Prof. Elise Stickles is a cognitive linguist specializing in metaphor analysis. She studies variation in metaphoric usage across linguistic varieties and genres by applying methods from corpus and computational linguistics to news media, social media, and political speech, with an eye towards the impact of metaphor and framing on public opinion. Currently, she is conducting a comparative analysis of metaphors for COVID-19, cancer, and climate change in American and Canadian Englishes; American and Mexican Spanishes; and French as spoken in Canada and France. Prof. Stickles is the PI and maintainer of the MetaNet project, a wiki-style trilingual database of metaphors and metaphoric data. She obtained her MA and PhD in Linguistics from the University of California, Berkeley and then completed a postdoctoral teaching fellowship at Stanford University before joining UBC as an Assistant Professor in the Department of English Language and Linguistics in 2019.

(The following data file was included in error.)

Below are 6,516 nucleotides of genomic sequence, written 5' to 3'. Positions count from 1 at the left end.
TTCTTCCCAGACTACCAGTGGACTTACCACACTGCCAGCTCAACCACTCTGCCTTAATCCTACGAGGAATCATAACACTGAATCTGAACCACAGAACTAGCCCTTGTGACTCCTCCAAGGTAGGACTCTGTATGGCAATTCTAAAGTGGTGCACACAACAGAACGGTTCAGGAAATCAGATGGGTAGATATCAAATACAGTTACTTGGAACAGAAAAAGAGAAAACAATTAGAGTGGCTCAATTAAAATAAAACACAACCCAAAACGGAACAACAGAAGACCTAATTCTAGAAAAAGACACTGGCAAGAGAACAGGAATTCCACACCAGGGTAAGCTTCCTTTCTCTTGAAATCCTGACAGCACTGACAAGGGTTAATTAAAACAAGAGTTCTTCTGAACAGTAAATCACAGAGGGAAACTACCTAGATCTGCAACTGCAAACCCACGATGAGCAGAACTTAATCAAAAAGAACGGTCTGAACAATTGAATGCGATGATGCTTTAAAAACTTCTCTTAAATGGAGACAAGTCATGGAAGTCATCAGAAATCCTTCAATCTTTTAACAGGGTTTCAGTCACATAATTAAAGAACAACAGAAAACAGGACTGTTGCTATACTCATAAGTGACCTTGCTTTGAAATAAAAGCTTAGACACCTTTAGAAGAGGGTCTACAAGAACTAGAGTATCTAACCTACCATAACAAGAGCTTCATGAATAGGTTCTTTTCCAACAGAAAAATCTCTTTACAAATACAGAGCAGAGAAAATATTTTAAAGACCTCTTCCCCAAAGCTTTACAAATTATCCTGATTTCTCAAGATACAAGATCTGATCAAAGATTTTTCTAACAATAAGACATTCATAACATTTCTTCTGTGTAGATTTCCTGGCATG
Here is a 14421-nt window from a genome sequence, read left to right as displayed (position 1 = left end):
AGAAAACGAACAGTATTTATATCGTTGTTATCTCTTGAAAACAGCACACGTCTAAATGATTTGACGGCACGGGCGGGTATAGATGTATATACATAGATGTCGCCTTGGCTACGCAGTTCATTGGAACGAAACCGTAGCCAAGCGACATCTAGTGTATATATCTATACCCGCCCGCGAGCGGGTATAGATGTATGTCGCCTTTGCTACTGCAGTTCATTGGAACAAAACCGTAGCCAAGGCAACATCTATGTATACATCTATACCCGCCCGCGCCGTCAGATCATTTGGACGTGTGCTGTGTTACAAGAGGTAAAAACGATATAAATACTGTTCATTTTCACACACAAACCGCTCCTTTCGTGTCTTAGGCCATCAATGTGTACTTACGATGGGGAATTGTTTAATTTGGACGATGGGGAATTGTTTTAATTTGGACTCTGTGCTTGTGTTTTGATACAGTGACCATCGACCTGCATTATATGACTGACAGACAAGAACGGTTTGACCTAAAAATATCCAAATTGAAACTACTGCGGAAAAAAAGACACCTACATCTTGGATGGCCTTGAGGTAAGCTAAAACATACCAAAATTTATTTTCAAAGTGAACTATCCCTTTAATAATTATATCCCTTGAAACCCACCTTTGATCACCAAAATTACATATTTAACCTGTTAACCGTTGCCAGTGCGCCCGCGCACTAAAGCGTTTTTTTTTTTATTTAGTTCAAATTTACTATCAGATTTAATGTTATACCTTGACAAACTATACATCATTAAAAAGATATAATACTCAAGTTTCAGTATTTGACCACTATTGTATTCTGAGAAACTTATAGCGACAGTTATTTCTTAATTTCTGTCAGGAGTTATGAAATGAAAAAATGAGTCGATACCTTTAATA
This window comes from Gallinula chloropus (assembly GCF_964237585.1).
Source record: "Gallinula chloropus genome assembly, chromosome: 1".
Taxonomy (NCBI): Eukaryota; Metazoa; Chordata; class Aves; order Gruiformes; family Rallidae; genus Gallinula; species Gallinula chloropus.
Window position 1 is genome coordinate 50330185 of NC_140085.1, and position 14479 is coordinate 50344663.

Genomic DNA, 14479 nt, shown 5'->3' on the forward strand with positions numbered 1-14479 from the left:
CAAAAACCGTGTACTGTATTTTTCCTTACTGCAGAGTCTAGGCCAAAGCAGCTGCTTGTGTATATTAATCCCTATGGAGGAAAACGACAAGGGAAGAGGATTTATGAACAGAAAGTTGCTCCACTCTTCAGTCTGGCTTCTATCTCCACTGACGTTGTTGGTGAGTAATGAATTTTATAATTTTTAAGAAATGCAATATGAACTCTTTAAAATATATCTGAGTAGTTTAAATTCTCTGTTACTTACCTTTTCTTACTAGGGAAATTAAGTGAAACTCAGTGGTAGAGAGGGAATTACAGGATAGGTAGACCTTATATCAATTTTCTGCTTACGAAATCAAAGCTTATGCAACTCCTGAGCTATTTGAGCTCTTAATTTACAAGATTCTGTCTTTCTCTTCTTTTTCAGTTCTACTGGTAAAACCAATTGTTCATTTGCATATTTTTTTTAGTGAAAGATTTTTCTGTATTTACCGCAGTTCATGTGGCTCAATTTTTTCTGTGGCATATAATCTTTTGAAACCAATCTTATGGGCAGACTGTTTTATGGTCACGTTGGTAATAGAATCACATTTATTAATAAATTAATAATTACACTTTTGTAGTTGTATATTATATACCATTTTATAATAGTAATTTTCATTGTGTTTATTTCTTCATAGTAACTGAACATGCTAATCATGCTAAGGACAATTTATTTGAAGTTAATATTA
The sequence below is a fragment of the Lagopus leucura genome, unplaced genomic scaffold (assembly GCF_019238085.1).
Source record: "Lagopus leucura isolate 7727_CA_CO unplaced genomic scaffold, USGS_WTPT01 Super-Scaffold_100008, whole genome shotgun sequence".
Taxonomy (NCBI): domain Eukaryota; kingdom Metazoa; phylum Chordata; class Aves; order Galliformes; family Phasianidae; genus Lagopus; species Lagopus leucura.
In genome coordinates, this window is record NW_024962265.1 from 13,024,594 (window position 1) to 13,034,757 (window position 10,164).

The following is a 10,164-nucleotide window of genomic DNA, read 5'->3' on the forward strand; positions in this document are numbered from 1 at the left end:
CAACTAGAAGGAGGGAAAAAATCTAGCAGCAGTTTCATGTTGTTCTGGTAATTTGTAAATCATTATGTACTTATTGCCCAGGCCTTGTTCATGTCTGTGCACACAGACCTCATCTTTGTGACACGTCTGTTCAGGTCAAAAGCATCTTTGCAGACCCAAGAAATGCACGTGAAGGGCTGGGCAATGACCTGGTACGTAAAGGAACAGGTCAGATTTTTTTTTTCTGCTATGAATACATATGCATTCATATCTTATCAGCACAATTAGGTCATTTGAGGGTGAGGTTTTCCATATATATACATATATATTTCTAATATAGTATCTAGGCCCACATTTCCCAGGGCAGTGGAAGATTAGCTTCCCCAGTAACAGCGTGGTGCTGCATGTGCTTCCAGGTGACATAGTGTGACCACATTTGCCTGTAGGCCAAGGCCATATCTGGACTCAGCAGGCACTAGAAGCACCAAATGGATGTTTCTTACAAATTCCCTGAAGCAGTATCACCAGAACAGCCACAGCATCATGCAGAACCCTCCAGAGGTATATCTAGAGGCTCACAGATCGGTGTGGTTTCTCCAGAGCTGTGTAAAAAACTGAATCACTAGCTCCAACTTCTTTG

Primary Recipient Awards
Project: Differential Impacts of Metaphor on Climate Doomism and Eco-Anxiety in English and French
This project draws on linguistic theory, psychology, public policy, and global health to investigate the relationship between climate change metaphors and the rise of ‘climate doomism’: the belief that catastrophic warming of the planet is now inevitable, and that there is no possible action that can be taken to avert this. The study will examine the effects of different climate change metaphors on behavioural outcomes.
“In order to continue to engage people with the issue of climate change, we need metaphors that convey the fact that mitigating the negative consequences of global warming is still an achievable goal.”